Thursday, 3 May 2012

Creating a buzz

Hi all, whilst Will, my partner, has introduced our ‘blooming’ business and said a little about himself , I thought I would introduce myself and tell you all a little about me! I’m Lauren and I am currently working as a primate carer at Monkey World. My passion lies with animals and I have a BSc (Hons) in Animal Management and, like Will, obtained my qualification at Sparsholt College. I did some volunteering with animals in various places such as Woburn Safari Park, the National Seal Sanctuary in Cornwall and more recently South Africa! I then went on to work at Longleat Safari Park as a hoof-stock keeper, working primarily with giraffe and zebra. My job currently is fantastic and very rewarding as, for those of you who aren’t familiar with Monkey World, I work with rescued primates. I work mostly with chimpanzees that have been subjected to the laboratory industry, pet trade, entertainment industry and most frequently ones that have been kept and used as photographer’s props on tourist beaches. These chimps were mistreated and led a very unnatural lifestyle and Monkey World aims to take them in and rehabilitate them into natural groups. I love my job!

 It’s becoming more and more common to see programmes on TV about the destruction of our natural world and all of the species that inhabit it (or are trying to!). The focus is mostly on primates, marine mammals, many large African species and other fascinating creatures, but when I say ‘the species that inhabit it’ I also mean flora as well as fauna. There are thousand of plant species already lost due to deforestation and human impact. Fortunately we still have a huge amount left that needs to be protected and better understood. These plant species are vital for our world and its ecosystems and they not only support animal species but also millions of insect species. This is where, I believe, Blooming Wild will lend a helping hand. We aim to produce plants, in an environmentally friendly way, that provide a food source for our native insect species that are struggling.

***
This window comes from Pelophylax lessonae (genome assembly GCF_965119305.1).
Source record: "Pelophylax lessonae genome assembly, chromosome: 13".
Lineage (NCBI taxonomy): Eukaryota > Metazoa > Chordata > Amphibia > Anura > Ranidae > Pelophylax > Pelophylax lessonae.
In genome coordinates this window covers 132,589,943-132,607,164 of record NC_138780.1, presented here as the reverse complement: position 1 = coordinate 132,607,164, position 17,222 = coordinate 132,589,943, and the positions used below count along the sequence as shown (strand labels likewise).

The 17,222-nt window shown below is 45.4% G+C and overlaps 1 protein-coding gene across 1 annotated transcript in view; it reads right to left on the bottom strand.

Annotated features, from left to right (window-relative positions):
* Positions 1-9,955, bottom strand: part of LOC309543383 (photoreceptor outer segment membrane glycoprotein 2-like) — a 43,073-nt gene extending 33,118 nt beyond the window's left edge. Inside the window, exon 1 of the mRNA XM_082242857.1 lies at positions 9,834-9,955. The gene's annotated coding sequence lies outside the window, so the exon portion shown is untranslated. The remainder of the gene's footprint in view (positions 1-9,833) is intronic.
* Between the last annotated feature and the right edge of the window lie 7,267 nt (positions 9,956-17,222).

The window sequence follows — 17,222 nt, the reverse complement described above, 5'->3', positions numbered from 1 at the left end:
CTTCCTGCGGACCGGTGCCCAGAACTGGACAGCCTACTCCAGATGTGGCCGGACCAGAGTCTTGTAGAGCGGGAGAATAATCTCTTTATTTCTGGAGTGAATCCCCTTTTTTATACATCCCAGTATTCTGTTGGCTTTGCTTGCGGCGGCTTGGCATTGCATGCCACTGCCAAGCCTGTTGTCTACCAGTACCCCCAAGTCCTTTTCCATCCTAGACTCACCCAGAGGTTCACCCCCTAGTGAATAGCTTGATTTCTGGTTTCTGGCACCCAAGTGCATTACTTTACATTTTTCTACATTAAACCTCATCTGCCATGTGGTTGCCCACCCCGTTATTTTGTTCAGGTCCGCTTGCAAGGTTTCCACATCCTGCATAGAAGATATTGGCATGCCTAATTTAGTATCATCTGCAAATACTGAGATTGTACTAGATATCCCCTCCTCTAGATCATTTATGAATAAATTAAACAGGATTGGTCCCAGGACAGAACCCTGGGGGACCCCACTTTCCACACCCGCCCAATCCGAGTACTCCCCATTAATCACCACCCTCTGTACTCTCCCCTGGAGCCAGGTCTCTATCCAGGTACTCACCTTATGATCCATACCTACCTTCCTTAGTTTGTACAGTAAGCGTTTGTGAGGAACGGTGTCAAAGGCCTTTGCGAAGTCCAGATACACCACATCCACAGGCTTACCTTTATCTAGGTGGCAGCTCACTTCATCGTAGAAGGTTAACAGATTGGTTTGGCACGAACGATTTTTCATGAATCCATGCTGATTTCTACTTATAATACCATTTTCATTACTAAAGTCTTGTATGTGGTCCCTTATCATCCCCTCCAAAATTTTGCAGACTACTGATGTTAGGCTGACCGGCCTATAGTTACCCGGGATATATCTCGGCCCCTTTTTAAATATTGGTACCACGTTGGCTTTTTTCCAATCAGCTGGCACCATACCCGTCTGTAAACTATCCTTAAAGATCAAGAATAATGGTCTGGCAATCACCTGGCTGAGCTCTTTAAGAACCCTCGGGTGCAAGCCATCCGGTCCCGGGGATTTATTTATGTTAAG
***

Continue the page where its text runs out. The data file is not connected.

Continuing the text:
A species that is particularly struggling is our native honey bee, the Western honey bee, Apis mellifera. One major threat our honey bees face are the introduction of other non-native species which are causing the loss of genetic diversity of our own native species. Another problem that our honey bees are facing is the more recent problem of Varroa jacobsoni, a mite that attack larvae, pupae and adults. As if these problems aren’t enough of a struggle, our honey bees are running out of places to collect nectar and pollen, such as wild flower meadows (which can house 20 or more different plant species per square metre!). Wild flower meadows were once abundant across Great Britain,  but now due to intensive agriculture and monoculture there are less and less of these wildlife havens.

At Blooming Wild we will aim to provide plants that bees, as well as butterflies and other insects, are attracted to and essentially rely on for survival. By providing these plants we hope to encourage more people to adopt a more ‘naturalistic’ way of gardening, if we all do our bit we may start to see an increase of wildlife in our gardens and you may be lucky enough to have a wildlife haven of your own!

Thanks for reading!

Wednesday, 2 May 2012

27 and not counting!

Birthdays are great when your a gardener. Not only do you get lots of lovely gardening presents but the loved ones that have spent their hard earned money can rest safe in the knowledge that every day for years to come you will be making good use of them whilst fondly thinking of them.

Amongst the presents this year, was a proper wheelbarrow. Thank god! I can now stop using my cheap mickey mouse wheelbarrow that has plagued my daily slogging of muck for many weeks! Thanks mum and dad.